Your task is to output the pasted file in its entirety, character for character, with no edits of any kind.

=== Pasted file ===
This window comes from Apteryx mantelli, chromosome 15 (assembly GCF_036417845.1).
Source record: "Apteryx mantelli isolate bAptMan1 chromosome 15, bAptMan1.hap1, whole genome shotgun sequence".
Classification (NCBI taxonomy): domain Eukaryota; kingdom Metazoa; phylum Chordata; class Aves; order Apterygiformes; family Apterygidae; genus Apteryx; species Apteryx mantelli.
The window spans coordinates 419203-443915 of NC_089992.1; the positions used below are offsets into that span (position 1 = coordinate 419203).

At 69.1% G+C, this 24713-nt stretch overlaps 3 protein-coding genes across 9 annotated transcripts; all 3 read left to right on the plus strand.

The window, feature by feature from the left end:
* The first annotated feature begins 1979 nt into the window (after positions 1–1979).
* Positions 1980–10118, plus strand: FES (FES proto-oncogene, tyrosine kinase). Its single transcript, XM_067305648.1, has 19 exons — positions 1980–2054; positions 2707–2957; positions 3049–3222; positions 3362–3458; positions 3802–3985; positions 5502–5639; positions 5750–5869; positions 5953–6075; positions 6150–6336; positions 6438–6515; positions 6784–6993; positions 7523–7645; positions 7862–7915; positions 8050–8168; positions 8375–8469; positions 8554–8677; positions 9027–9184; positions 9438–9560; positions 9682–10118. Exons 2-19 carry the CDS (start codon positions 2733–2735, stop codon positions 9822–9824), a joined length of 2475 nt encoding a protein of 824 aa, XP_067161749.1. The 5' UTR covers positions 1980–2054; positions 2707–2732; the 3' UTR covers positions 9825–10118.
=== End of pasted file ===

This window comes from Apteryx mantelli, chromosome 15 (assembly GCF_036417845.1).
Source record: "Apteryx mantelli isolate bAptMan1 chromosome 15, bAptMan1.hap1, whole genome shotgun sequence".
Classification (NCBI taxonomy): domain Eukaryota; kingdom Metazoa; phylum Chordata; class Aves; order Apterygiformes; family Apterygidae; genus Apteryx; species Apteryx mantelli.
The window spans coordinates 419203-443915 of NC_089992.1; the positions used below are offsets into that span (position 1 = coordinate 419203).

At 69.1% G+C, this 24713-nt stretch overlaps 3 protein-coding genes across 9 annotated transcripts; all 3 read left to right on the plus strand.

The window, feature by feature from the left end:
* The first annotated feature begins 1979 nt into the window (after positions 1–1979).
* Positions 1980–10118, plus strand: FES (FES proto-oncogene, tyrosine kinase). Its single transcript, XM_067305648.1, has 19 exons — positions 1980–2054; positions 2707–2957; positions 3049–3222; positions 3362–3458; positions 3802–3985; positions 5502–5639; positions 5750–5869; positions 5953–6075; positions 6150–6336; positions 6438–6515; positions 6784–6993; positions 7523–7645; positions 7862–7915; positions 8050–8168; positions 8375–8469; positions 8554–8677; positions 9027–9184; positions 9438–9560; positions 9682–10118. Exons 2-19 carry the CDS (start codon positions 2733–2735, stop codon positions 9822–9824), a joined length of 2475 nt encoding a protein of 824 aa, XP_067161749.1. The 5' UTR covers positions 1980–2054; positions 2707–2732; the 3' UTR covers positions 9825–10118.